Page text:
Full-text · Article · Mar 2010
  • Source
    [Show abstract] [Hide abstract]
    ABSTRACT: The metadata of 10 published studies and 3 vaccine trial reports comprising of 19 vaccine cohorts from four countries conducted over a period of 23 years (1986 - 2009) was used for metaanalysis. The vaccines studied were purified chick embryo cell vaccine (Rabipur, India & Germany), purified vero cell rabies vaccine (Verorab, France; Indirab, India) & human diploid cell vaccine (MIRV, France).The potency of these vaccines varied from 0.55 IU to 2.32 IU per intradermal dose of 0.1 ml per site. The vaccines were administered to 1,011 subjects comprising of 19 cohorts and using five different ID regimens. The immunogenicity was measured by assays of rabies virus neutralizing antibody (RVNA) titres using rapid fluorescent focus inhibition test (RFFIT) [15 cohorts] and mouse neutralization test (MNT) [4 cohorts]. The statistical analysis of the data was done by Karl Pearson's correlation coefficient to measure the relationship between antigenicity and immunogenicity. It was revealed that, there was no significant linear relationship between antigenicity and immunogenicity of rabies vaccines when administered by intradermal route. (p> 0.230 and p>0.568).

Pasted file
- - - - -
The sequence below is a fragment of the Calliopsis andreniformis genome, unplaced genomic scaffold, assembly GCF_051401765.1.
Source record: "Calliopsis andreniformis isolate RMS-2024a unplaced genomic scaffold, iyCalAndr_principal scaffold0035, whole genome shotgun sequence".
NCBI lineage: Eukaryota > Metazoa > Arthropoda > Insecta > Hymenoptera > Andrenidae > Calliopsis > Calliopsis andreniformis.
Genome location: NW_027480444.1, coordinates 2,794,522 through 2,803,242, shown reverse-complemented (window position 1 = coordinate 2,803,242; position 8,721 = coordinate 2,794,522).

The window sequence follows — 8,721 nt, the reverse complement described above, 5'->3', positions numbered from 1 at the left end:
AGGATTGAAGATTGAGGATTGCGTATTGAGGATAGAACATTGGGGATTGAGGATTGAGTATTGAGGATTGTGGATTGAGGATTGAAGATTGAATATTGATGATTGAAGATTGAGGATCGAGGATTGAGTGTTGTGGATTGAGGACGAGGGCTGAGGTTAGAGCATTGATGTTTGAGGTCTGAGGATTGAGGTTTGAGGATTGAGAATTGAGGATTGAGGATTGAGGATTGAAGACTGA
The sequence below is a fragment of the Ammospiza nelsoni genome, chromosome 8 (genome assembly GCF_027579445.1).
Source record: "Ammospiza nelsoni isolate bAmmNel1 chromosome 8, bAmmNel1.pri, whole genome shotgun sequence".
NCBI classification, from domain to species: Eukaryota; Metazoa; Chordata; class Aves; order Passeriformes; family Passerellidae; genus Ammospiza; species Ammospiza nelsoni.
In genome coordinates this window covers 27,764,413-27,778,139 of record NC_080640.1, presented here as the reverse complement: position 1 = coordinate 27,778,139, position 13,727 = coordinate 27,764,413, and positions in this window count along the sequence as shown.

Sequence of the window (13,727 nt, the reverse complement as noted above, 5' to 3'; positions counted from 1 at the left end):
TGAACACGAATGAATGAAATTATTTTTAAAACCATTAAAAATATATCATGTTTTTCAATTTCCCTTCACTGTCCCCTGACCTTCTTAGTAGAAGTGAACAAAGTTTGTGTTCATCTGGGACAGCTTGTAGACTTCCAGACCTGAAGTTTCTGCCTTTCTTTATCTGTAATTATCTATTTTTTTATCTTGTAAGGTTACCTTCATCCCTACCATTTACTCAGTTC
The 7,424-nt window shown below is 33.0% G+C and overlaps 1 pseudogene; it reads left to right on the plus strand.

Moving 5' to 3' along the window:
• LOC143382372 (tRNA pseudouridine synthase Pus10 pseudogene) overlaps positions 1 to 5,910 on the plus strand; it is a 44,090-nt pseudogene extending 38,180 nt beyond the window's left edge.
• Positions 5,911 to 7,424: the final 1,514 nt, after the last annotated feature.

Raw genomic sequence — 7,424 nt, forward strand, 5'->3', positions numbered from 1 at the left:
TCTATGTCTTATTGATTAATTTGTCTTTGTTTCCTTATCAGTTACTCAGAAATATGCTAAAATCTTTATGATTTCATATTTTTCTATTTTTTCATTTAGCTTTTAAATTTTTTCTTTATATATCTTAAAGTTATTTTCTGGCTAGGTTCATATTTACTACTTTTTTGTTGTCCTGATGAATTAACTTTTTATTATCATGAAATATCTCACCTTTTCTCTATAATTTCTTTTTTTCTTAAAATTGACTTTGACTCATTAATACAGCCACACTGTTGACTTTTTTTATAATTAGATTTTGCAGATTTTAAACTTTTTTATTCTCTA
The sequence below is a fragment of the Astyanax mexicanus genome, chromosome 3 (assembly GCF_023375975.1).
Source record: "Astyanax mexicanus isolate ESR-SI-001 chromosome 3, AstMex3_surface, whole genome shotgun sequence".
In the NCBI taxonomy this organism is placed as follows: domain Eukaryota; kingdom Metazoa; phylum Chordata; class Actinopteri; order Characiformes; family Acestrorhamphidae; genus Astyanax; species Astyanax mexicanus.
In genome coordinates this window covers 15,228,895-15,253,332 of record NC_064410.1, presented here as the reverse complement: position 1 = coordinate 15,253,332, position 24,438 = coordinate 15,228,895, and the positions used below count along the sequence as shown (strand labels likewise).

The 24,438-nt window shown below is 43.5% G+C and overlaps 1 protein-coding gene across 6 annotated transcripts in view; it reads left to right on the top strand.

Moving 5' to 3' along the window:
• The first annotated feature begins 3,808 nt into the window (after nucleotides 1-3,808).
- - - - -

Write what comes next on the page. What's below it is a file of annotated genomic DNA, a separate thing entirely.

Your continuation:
Full-text · Article · Aug 2010 · Human vaccines
Show more